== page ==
AVIFAUNA: Kaziranga NP harbours more than 478 bird species (Barua and Sharma 1999) now increased to 490 (Choudhury 2003), including 24 globally threatened species. While it would not be possible to describe status and distribution of each threatened species, it is worth mentioning that Kaziranga is one of the outstanding IBAs, especially for birds of the tall, wet grasslands of the Assam Plains Endemic Bird Area and Biome-12 (Indo-Gangetic Plains). Out of the 478 bird species listed by Barua and Sharma (1999), 197 are residents, 165 are migrants, 46 are local migrants, and the status of the remaining species is uncertain. Notable resident species with significant populations are: Spot-billed Pelican Pelecanus philippensis, Lesser Adjutant Leptoptilos javanicus, Swamp Francolin Francolinus gularis, Bengal Florican Houbaropsis bengalensis, Pallas’s Fish-Eagle Haliaeetus leucoryphus, Greater Grey-headed Fish-Eagle Ichthyophaga ichthyaetus, White-bellied Heron Ardea insignis, Black-necked Stork Ephippiorhynchus asiaticus, Bristled Grass-Warbler Chaetornis striatus, Marsh Babbler Pellorneum palustre, Blackbreasted Parrotbill Paradoxornis flavirostris and Finn’s Weaver Ploceus megarhynchus. Some of the uncommon residents are Oriental White-backed Vulture Gyps bengalensis, Slender-billed Vulture G. tenuirostris, Red-headed Vulture Sarcogyps calvus, Black-bellied Tern Sterna acuticauda, Pied Falconet Microhierax melanoleucos, Greater Adjutant Leptoptilos dubius, Jerdon’s Bushchat Saxicola jerdoni, Rufous-vented Prinia Prinia burnesii, Jerdon’s Babbler Chrysomma altirostre and Slender-billed Babbler Turdoides longirostris. Some of the species, especially of the tall grasslands and thick shrubs may not be as rare as thought because finding them is rather difficult, especially on brief bird watching surveys. Possibly, the globally threatened Pale-capped Pigeon Columba punicea breeds in the Park, is considered as a summer visitor by Barua and Sharma (1999). After Manas and Orang, Kaziranga has the largest and most secure population (about 30 individuals) of the highly Endangered Bengal florican Houbaropsis bengalensis in Assam (Narayan et al. 1989). A. U. Choudhury (pers. comm. 2002) did not notice any decline during his surveys in 1995-96. Kaziranga is also famous for its nesting colonies of the Spot-billed Pelicans and Adjutants. Almost all the species of tall, wet grasslands of the Brahmaputra floodplains are found here. Thus, Kaziranga is one of the most important bird areas of India. This fabulous IBA also has 14 Near Threatened species, some of them with significant wintering or breeding populations in the Park. According to the classification by BirdLife International (undated), this IBA lies in Biome-12 (Indo-Gangetic Plains). Thirteen species are listed in this biome, out of which twelve are found here. Bird species of at least six other biomes are also seen, generally in winter. For instance, Himalayan Griffon Gyps himalayensis, Brown-headed Gull Larus brunnicephalus, Grey-backed Shrike Lanius tephronotus found in Biome-5 (Eurasian High Montane) occur in Kaziranga in winter. Similarly, Slaty-backed Flycatcher Ficedula hodgsonii, Slaty Blue Flycatcher F. tricolor, Ferruginous Flycatcher Muscicapa ferruginea, Himalayan Rubythroat Luscinia pectoralis, Chestnut-headed Tesia Tesia castaneocoronata, Grey-bellied Tesia T. cyaniventer, Grey-sided Bush Warbler Cettia brunnifrons, Chestnut-crowned Bush Warbler C. major belonging to Biome-7 (Sino-Himalayan Temperate Forests) winters in this site. Kaziranga is also famous for its large populations of waterbirds, especially Bar-headed Goose Anser indicus. In total, more than 20,000 waterbirds are found in the beels and riverine tracts that fall in the national park area. Therefore, this site also qualifies in A4iii criteria. Between 2-3 thousand Bar-head Geese are found in Kaziranga. According to Wetlands International (2002), the total population of this goose is between 52,000 to 60,000, and 1% population threshold is 560. At least 4-5% of the global population of Bar-headed Goose winters at this site, thus qualifying A4i criteria also.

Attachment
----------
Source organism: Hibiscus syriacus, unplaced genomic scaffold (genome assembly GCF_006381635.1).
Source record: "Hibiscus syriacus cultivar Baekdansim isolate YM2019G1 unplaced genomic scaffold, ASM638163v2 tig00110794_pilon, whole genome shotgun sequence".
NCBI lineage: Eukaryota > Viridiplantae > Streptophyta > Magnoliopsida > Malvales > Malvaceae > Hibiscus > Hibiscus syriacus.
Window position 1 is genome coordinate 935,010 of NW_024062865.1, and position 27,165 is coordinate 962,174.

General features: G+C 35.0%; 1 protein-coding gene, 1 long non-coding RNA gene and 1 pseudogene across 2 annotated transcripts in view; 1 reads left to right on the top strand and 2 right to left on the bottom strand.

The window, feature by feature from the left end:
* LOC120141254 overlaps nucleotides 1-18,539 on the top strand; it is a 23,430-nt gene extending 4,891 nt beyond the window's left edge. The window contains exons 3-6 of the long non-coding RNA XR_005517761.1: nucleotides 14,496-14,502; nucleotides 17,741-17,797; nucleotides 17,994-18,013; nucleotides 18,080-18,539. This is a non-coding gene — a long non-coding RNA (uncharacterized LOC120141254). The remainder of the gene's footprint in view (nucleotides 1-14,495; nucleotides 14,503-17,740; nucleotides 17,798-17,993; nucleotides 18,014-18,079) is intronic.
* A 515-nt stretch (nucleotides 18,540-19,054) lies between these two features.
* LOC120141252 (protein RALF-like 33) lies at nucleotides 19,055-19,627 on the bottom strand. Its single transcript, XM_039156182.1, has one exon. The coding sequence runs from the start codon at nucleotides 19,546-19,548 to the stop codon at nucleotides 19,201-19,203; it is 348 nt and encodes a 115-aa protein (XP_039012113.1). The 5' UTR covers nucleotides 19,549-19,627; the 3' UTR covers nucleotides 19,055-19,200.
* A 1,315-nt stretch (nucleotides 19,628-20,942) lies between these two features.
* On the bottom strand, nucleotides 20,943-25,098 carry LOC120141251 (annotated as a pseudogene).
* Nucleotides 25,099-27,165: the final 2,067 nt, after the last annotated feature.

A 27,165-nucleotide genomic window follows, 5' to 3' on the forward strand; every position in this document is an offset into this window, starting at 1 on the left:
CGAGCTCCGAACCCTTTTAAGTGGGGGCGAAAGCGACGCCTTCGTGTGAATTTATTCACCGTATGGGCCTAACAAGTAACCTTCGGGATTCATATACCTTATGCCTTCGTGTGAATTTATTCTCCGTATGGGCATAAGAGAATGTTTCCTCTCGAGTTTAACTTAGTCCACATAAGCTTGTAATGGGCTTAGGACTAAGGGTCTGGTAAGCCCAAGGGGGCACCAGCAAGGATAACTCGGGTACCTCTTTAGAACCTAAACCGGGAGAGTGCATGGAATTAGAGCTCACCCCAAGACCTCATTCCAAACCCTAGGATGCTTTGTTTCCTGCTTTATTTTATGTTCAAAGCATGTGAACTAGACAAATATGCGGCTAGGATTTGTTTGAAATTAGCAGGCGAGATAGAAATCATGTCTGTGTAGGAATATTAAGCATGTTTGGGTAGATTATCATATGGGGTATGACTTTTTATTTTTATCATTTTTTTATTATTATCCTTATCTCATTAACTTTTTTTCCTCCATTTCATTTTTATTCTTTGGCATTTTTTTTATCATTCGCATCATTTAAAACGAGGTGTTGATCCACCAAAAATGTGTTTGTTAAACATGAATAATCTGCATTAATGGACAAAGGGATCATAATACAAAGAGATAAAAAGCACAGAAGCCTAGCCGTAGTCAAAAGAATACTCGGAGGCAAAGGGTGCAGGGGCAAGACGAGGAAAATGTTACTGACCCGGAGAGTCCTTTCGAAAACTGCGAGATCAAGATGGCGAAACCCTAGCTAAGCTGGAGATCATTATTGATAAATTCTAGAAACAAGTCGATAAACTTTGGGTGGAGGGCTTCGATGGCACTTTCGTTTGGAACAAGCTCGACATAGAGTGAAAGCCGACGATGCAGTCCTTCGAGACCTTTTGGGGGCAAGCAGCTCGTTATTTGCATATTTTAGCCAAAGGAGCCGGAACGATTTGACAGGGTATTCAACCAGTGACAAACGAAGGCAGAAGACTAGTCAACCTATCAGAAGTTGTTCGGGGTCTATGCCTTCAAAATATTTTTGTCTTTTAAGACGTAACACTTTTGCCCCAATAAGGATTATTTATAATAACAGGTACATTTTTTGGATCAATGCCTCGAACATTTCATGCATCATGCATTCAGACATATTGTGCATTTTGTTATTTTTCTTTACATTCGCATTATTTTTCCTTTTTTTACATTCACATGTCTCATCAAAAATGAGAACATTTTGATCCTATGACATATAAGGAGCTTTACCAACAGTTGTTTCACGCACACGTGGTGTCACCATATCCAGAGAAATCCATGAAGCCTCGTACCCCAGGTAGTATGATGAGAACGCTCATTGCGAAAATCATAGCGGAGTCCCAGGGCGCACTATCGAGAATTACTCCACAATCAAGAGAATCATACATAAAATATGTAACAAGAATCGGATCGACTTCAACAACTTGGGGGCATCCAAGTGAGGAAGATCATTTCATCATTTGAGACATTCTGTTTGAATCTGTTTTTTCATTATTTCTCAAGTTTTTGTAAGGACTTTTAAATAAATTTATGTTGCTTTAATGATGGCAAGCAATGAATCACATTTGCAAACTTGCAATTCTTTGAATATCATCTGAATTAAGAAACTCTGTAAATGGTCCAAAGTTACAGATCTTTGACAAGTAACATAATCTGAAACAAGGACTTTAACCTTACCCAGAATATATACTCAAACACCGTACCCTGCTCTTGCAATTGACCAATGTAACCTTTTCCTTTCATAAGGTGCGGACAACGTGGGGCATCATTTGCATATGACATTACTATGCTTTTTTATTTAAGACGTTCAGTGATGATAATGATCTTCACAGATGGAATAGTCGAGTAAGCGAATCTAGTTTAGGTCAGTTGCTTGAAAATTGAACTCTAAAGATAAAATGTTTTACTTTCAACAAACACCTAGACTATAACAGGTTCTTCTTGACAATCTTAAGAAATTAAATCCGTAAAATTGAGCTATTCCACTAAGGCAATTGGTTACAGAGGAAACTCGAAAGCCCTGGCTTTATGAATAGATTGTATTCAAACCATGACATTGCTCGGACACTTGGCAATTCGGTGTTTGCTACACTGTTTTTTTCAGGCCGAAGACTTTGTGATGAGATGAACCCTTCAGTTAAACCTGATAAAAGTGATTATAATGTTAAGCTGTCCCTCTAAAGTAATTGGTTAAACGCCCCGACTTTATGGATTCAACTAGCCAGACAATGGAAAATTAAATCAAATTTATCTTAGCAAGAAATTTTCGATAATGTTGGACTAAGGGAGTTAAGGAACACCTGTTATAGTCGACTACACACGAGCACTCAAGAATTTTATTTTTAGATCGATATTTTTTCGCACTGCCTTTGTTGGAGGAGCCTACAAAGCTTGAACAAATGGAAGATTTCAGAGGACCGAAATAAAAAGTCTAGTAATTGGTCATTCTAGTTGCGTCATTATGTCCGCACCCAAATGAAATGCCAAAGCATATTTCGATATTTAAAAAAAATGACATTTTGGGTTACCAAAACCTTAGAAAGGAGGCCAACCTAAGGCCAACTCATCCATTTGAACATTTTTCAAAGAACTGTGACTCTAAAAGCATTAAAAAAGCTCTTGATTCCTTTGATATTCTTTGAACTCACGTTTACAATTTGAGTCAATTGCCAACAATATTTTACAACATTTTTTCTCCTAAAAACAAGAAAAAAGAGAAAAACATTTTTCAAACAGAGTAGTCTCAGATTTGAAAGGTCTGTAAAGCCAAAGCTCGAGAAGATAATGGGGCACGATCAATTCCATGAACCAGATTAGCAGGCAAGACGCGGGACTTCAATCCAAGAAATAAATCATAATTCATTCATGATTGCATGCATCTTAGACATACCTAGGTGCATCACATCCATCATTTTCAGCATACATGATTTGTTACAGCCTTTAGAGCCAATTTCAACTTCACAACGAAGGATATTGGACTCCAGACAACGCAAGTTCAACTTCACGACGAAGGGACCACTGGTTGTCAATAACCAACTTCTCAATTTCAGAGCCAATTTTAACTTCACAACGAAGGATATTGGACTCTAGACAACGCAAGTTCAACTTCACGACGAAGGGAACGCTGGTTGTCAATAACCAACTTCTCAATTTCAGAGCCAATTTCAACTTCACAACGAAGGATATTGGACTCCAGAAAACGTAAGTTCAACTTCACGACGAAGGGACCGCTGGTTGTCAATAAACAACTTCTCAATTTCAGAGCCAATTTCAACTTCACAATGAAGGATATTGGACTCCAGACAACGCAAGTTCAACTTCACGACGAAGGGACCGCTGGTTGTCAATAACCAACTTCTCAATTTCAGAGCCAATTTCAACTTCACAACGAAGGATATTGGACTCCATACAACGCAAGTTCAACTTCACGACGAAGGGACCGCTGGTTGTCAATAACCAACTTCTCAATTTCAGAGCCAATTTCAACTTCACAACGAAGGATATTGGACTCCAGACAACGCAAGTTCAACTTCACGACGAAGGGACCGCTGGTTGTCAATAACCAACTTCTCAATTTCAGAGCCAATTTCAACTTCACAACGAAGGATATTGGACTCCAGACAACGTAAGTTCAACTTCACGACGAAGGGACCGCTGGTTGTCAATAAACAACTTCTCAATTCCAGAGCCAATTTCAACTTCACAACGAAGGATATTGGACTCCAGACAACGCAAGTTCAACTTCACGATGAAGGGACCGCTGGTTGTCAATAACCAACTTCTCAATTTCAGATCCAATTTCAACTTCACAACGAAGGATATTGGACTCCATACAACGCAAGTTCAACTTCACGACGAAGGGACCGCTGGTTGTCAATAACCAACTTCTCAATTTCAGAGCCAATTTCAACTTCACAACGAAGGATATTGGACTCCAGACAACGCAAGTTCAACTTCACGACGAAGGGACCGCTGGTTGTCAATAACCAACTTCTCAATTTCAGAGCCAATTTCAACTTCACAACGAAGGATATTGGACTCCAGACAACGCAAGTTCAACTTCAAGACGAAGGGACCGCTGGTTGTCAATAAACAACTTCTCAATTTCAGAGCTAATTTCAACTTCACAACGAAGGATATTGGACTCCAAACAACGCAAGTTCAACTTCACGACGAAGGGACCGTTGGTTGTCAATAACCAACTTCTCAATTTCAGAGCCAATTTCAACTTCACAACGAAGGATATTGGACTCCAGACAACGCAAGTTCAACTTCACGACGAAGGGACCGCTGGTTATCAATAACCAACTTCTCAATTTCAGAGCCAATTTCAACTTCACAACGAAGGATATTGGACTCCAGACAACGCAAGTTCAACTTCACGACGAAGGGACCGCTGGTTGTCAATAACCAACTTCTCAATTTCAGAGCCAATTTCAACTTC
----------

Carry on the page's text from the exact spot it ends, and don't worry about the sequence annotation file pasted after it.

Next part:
OTHER KEY FAUNA: Kaziranga is famous for its large mammals such as Indian Onehorned Rhinoceros, Asian Elephant, Wild Buffalo, Swamp Deer, Gaur Bos frontalis, Sambar Cervus unicolor and Tiger Panthera tigris. Other fauna in the Park include 15 species of threatened mammals. In addition to the mammals already mentioned, there are the Slow Loris Nycticebus coucang, Capped Langur Trachypithecus pileatus, Rhesus Macaque Macaca mulatta, Hoolock Gibbon Hylobates hoolock, Sloth Bear Melursus ursinus, Otters (Lutra lutra and L. perspicillata), Gangetic Dolphin Plantanista gangetica, Barking Deer Muntiacus muntjak and Malayan Giant Squirrel Ratufa bicolor.